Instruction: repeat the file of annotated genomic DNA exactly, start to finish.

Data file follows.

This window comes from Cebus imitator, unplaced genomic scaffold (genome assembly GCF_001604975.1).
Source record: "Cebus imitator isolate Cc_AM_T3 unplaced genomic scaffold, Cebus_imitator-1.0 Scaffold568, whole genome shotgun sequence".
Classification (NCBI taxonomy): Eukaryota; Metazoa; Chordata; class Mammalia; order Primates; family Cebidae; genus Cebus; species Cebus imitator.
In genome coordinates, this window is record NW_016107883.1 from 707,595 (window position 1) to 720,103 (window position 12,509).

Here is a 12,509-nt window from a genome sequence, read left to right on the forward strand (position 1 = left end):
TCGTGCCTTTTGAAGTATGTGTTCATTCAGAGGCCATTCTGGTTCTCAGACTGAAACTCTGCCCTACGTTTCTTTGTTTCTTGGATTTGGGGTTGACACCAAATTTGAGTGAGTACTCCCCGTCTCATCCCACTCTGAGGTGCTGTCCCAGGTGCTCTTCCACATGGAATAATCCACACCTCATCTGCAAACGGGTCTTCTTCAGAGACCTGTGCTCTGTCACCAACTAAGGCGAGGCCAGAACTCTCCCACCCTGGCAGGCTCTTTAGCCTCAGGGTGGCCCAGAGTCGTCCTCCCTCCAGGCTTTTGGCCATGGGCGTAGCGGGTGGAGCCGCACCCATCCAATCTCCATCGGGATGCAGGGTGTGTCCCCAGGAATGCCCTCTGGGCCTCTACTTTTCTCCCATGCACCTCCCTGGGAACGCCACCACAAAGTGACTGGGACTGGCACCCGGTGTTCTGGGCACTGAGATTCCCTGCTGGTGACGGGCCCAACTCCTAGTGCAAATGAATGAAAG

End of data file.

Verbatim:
This window comes from Cebus imitator, unplaced genomic scaffold (genome assembly GCF_001604975.1).
Source record: "Cebus imitator isolate Cc_AM_T3 unplaced genomic scaffold, Cebus_imitator-1.0 Scaffold568, whole genome shotgun sequence".
Classification (NCBI taxonomy): Eukaryota; Metazoa; Chordata; class Mammalia; order Primates; family Cebidae; genus Cebus; species Cebus imitator.
In genome coordinates, this window is record NW_016107883.1 from 707,595 (window position 1) to 720,103 (window position 12,509).

Here is a 12,509-nt window from a genome sequence, read left to right on the forward strand (position 1 = left end):
TCGTGCCTTTTGAAGTATGTGTTCATTCAGAGGCCATTCTGGTTCTCAGACTGAAACTCTGCCCTACGTTTCTTTGTTTCTTGGATTTGGGGTTGACACCAAATTTGAGTGAGTACTCCCCGTCTCATCCCACTCTGAGGTGCTGTCCCAGGTGCTCTTCCACATGGAATAATCCACACCTCATCTGCAAACGGGTCTTCTTCAGAGACCTGTGCTCTGTCACCAACTAAGGCGAGGCCAGAACTCTCCCACCCTGGCAGGCTCTTTAGCCTCAGGGTGGCCCAGAGTCGTCCTCCCTCCAGGCTTTTGGCCATGGGCGTAGCGGGTGGAGCCGCACCCATCCAATCTCCATCGGGATGCAGGGTGTGTCCCCAGGAATGCCCTCTGGGCCTCTACTTTTCTCCCATGCACCTCCCTGGGAACGCCACCACAAAGTGACTGGGACTGGCACCCGGTGTTCTGGGCACTGAGATTCCCTGCTGGTGACGGGCCCAACTCCTAGTGCAAATGAATGAAAG